Denim Jeans Crotch: After searching online for this item or similar items, I learned that there is an entire set of denim jeans themed kitchen items. Apparently, these were all made by the Duncan ceramic goods company around 1977 as a hobby kit sold through schools and craft shops. This makes sense as no respectable department store would sell a ceramic crotch shaped napkin holder. Yet, it is most bizarre to think of a child painting one of these as a school project. I can imagine how that went: "Kids, make sure to paint your crotch with care, else you will get a failing grade". Goodness the 70's were odd, which is why I love them so.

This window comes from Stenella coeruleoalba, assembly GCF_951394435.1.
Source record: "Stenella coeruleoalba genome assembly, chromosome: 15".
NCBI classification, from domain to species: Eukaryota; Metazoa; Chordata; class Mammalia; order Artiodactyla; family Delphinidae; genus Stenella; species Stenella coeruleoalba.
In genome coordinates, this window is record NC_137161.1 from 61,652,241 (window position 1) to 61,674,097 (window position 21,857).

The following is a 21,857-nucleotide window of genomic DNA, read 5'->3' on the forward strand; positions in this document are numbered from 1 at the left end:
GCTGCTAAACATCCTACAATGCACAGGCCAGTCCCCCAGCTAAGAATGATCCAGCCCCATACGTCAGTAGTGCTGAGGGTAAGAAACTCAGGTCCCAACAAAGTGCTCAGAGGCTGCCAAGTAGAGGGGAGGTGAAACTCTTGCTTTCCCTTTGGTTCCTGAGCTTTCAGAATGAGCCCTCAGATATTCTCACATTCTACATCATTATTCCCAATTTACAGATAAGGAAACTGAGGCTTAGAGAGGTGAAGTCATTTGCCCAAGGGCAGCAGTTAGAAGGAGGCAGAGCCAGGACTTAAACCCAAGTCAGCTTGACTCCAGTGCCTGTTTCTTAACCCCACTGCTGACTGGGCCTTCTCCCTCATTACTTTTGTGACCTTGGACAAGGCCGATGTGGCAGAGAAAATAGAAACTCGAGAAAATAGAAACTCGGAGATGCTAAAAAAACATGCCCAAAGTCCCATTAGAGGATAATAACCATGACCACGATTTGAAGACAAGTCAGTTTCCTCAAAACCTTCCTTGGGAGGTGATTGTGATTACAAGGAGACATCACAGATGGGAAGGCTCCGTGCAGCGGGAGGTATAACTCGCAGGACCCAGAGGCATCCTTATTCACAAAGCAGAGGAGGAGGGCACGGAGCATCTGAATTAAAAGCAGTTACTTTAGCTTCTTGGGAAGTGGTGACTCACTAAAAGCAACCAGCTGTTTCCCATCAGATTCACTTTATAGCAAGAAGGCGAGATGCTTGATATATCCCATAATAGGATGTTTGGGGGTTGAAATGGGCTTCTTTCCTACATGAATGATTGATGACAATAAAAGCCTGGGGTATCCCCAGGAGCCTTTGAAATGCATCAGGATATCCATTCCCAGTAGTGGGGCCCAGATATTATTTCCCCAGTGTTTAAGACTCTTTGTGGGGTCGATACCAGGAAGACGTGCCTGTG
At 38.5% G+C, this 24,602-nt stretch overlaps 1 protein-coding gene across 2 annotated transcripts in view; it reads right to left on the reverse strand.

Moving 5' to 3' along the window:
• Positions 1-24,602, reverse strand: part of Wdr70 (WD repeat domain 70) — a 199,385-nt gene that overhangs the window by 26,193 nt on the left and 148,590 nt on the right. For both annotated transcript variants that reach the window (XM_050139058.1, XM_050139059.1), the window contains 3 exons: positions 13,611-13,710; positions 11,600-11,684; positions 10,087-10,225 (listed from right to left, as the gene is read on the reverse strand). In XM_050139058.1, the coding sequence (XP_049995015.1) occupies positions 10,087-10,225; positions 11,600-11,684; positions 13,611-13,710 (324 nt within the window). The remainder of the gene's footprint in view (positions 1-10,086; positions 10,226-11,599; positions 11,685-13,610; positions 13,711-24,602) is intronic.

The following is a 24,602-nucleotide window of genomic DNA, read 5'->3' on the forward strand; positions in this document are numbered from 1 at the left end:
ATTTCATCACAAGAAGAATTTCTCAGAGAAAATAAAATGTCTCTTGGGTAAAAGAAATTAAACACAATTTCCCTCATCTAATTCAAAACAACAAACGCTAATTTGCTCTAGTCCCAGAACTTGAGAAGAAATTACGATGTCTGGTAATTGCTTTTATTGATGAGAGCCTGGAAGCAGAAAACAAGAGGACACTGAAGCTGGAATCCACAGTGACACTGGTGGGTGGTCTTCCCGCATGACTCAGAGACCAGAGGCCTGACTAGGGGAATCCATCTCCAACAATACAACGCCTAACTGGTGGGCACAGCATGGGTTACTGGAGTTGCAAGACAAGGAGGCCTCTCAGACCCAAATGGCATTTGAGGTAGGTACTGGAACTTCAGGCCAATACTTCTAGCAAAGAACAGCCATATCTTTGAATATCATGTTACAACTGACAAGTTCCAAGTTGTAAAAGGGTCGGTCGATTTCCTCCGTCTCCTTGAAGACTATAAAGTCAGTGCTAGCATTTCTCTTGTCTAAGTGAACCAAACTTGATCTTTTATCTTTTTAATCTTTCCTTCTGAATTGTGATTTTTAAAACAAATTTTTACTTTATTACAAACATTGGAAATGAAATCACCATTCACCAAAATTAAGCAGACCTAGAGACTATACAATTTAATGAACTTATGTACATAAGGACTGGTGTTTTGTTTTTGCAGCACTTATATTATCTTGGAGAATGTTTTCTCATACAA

Indeed, the bottom of the piece is inscribed "To mom and dad with love", because the perfect way to show that you love your parents is to give them a ceramic denim crotch. The unfortunate parents must then display the ceramic crotch in the home in order to make their child feel loved. As the child grows, the piece then becomes a testament of how far the parent's are willing to go to show their love for the child. This despite that the item has become the thing that no one speaks of despite it being in plain site. As an adult, the now fully aware child is weighed down with guilt for having brought the crotch into his or her parents lives, enough so to periodically reassure the parents that it's okay to get rid of it... please, please get rid of it! Yet the parents, believing themselves to be cunning, know that they must insist on keeping the crotch. Years later, the parents have become so familiar with the ceramic crotch that they have lost all sense of perspective. In one last final attempt to save his or her parents, and the family unit as a whole, the child insists that the parents send "the damn thing" to good will, which is the compromise that all involved agree upon. In this way, the dear crotch which now holds sentimental power over all for it's major role in the family, is set free to live a new life. It will now burden a new owner with it's kitschy, gaudy appearance, and that person is me. Yes, I am bragging a little. Apparently, in this particular instance, the parents felt obliged keep the ceramic denim crotch in the home for the last 40 years and have only recently been able to discard it from their lives. They must be so relieved. At last it is over... the crotch is gone.